Malema on the ropes

07 August 2011 - 05:00 By SIBUSISO NGALWA and NKULULEKO NCANA
Julius Malema. File photo.
Julius Malema. File photo.
Image: Reuters

Top ANC and government officials will demand that tough action be taken against the ANC Youth League at a meeting on Monday.

President Jacob Zuma, Deputy President Kgalema Motlanthe and ANC secretary-general Gwede Mantashe will lead an ANC delegation at the meeting with Malema and his recently elected youth league executive.

At Monday's session, the ANC heavyweights are expected to question Malema about a series of statements he made about supporting "forces" in Botswana to unseat that country's ruling party, headed by President Ian Khama.

The youth league also described the Botswana Democratic Party as a "security threat to Africa".

Zuma's international relations adviser, Lindiwe Zulu, told the Sunday Times that the ANC had to act against Malema if it was to regain the respect of neighbouring countries.

She said: "I was in Zimbabwe not so long ago and people there were saying: 'What's wrong with you? What's happening? Tell us whether the youth league is the one in charge so that we can talk to the youth league and not you.' You don't like getting to places and getting such statements.

"I feel they should be disciplined. We can't keep talking about this discipline in corners ... there were issues that the ANC agreed upon in as far as comrade Malema is concerned. I sit here and ask myself: 'Where is that process? Does (Malema) really understand the impact of some of his utterances?'" Zulu said.

The Sunday Times has established that Luthuli House was inundated with complaints from its structures after the league made the statement.

Pallo Jordan, who is a member of the ANC's national executive committee, said the ruling party was right to slam the league's statements.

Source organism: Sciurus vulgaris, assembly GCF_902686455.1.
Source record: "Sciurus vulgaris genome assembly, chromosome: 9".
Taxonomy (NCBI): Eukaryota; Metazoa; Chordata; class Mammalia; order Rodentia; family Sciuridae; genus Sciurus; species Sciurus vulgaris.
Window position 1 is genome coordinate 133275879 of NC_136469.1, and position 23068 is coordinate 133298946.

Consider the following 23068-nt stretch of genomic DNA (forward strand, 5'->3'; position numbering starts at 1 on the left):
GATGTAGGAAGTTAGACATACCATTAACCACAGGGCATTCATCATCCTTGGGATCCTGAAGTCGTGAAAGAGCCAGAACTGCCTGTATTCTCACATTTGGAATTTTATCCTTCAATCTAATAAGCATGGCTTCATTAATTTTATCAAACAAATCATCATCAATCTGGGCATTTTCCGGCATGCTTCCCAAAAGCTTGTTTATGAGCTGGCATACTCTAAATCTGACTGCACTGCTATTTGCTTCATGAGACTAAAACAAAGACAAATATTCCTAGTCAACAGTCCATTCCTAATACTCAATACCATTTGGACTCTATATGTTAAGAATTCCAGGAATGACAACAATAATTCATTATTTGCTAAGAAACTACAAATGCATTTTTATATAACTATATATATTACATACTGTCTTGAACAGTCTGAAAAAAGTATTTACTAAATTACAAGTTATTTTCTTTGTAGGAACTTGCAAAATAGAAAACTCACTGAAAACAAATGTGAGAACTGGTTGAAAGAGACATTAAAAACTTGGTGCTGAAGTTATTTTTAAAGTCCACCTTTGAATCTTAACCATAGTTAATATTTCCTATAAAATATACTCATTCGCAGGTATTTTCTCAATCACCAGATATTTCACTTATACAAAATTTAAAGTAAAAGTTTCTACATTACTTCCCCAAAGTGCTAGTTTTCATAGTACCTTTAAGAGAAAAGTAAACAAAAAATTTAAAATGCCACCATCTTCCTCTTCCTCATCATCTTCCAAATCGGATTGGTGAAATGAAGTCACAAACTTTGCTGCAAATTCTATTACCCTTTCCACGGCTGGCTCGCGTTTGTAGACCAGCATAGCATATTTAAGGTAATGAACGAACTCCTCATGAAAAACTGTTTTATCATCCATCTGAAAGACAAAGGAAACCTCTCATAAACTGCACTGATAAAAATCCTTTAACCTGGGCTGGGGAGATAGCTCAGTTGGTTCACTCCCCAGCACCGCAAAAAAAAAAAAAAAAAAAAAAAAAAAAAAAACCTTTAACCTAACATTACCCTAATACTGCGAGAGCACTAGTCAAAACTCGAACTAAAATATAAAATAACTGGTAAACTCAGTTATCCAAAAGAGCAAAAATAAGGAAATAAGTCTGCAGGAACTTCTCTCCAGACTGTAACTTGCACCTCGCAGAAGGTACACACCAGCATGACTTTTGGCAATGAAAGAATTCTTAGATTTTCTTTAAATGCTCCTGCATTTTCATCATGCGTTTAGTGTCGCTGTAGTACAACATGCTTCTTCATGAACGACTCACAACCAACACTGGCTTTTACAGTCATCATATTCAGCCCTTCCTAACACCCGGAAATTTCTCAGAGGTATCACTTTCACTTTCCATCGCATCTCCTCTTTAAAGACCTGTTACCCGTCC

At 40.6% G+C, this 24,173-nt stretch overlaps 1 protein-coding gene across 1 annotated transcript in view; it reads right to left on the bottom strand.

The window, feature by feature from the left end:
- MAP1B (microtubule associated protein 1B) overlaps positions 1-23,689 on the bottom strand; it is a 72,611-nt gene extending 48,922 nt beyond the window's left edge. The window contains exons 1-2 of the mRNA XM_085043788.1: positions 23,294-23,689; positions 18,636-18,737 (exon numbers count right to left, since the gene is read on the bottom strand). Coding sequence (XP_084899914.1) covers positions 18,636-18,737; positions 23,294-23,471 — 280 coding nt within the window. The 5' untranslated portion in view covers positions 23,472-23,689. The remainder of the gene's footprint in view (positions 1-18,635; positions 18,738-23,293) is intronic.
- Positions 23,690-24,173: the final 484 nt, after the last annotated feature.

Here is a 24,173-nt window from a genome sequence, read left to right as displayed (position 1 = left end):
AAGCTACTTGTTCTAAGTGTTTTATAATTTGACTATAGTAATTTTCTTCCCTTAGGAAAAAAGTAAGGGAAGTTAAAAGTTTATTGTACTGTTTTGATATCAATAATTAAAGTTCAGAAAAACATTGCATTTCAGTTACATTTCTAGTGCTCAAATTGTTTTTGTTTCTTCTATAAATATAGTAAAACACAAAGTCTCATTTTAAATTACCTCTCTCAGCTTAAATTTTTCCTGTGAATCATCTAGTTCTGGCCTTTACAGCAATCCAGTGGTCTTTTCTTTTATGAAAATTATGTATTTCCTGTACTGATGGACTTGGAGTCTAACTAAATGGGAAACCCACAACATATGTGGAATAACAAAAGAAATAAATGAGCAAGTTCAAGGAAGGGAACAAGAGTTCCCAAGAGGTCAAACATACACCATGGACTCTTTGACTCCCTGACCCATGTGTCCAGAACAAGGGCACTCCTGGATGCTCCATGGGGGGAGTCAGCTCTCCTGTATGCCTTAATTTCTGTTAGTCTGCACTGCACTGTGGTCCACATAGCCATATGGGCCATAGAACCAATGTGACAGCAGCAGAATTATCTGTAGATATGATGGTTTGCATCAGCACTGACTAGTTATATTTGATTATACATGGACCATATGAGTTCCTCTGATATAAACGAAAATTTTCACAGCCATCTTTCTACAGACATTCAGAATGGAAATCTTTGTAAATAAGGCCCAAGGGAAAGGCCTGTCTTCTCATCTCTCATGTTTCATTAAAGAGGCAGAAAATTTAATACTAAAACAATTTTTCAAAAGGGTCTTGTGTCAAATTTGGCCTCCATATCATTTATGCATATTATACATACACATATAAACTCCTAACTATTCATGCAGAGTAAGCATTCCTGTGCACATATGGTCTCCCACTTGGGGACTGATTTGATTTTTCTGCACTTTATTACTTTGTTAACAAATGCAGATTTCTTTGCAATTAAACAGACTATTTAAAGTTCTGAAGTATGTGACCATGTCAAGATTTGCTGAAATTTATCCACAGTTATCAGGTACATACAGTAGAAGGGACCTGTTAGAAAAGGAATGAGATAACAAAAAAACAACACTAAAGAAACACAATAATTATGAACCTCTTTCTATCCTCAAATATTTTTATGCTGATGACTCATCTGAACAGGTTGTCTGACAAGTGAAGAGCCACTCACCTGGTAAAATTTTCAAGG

When asked if ANC veterans should not be advising the league to tone down its rhetoric, he said: "You can only be a voice of reason to people who are reasonable."

But the top brass are likely to face resistance from a stubborn ANCYL national executive committee, whose members are saying that tomorrow's meeting should be confined to the induction of the new officials - and that political differences should not be discussed.

This week Mantashe suggested that disciplinary action could be taken as the league had "transgressed" party policy.

He told the Sunday Times: "How we deal with transgressions is clear in the constitution ... obviously in the meeting on Monday, we will discuss it."

The ANC secretary-general said the league's statement undermined Botswana's sovereignty and cast doubt on South Africa's commitment to regional stability.

"When you begin to attack a neighbouring country... it's more serious than meets the eye because you complicate the party-to-party relations ... you also complicate diplomatic relations," Mantashe said.

ANC leaders perceive the league's utterances as part of a campaign to embarrass and undermine Zuma's leadership ahead of next year's crucial ruling party national conference.

But despite threats of discipline, Malema has remained defiant, telling a youth league gathering on Thursday evening that its position on Botswana did not contradict ANC policy.

He said: "The ANC Youth League reaffirms the position of the ANC that they will never struggle for a regime change in any government.

"But we will openly associate with political parties that shape ideological outlooks with us."

The league was unhappy with the ANC's public rebuke, arguing that the ruling party should first have spoken to its leaders privately before issuing a statement.

But Mantashe said the "top-six" did call in the league's new secretary-general, Sindiso Magaqa, on Monday to tell him that a statement would be issued.

Magaqa hit back, however, saying the ANCYL would have expected a copy of the statement before it was disseminated - and that party bosses should have issued the communiqué in their names and not in the name of ANC spokesman Jackson Mthembu.

The youth league's secretary-general said: "I was told about the statement. I never saw any statement ... Jackson is not the officials; the statement from Jackson we don't know because we never saw it."

The showdown between the ruling party and its errant youth league comes in the same week that cabinet ministers - like the Minister of Public Enterprises, Malusi Gigaba, and the Minister of Mining, Susan Shabangu, criticised the league's views on nationalisation.

Gigaba said the "reckless" debate on nationalisation was deterring investment.

Shabangu also questioned why the league focused only on nationalisation when it alone was not enough to cure the ills of society.

The league responded by accusing Gigaba of pandering to the whims of "imperialists".

Gigaba said: "I think we have arrived at a point where the ANC leadership needs to take a stand about how these issues are being handled in public."